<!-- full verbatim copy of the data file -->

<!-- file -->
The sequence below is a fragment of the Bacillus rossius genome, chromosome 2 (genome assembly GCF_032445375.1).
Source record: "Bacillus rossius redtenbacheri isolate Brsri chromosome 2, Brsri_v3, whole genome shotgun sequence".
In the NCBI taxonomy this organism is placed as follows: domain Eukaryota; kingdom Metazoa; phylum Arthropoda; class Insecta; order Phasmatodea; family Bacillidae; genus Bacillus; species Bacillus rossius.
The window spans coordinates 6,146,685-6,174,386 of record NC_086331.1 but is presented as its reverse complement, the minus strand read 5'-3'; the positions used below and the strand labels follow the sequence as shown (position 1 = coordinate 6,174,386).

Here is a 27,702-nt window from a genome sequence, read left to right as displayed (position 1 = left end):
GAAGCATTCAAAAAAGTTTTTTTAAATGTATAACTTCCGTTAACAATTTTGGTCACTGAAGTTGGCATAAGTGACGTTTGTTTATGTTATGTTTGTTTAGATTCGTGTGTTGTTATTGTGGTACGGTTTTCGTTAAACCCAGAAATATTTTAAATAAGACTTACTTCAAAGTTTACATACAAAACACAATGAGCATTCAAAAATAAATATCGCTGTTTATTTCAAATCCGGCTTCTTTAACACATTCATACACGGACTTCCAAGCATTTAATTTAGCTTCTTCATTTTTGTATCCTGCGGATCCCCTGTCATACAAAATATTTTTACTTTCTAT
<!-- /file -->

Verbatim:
The sequence below is a fragment of the Bacillus rossius genome, chromosome 2 (genome assembly GCF_032445375.1).
Source record: "Bacillus rossius redtenbacheri isolate Brsri chromosome 2, Brsri_v3, whole genome shotgun sequence".
In the NCBI taxonomy this organism is placed as follows: domain Eukaryota; kingdom Metazoa; phylum Arthropoda; class Insecta; order Phasmatodea; family Bacillidae; genus Bacillus; species Bacillus rossius.
The window spans coordinates 6,146,685-6,174,386 of record NC_086331.1 but is presented as its reverse complement, the minus strand read 5'-3'; the positions used below and the strand labels follow the sequence as shown (position 1 = coordinate 6,174,386).

Here is a 27,702-nt window from a genome sequence, read left to right as displayed (position 1 = left end):
GAAGCATTCAAAAAAGTTTTTTTAAATGTATAACTTCCGTTAACAATTTTGGTCACTGAAGTTGGCATAAGTGACGTTTGTTTATGTTATGTTTGTTTAGATTCGTGTGTTGTTATTGTGGTACGGTTTTCGTTAAACCCAGAAATATTTTAAATAAGACTTACTTCAAAGTTTACATACAAAACACAATGAGCATTCAAAAATAAATATCGCTGTTTATTTCAAATCCGGCTTCTTTAACACATTCATACACGGACTTCCAAGCATTTAATTTAGCTTCTTCATTTTTGTATCCTGCGGATCCCCTGTCATACAAAATATTTTTACTTTCTAT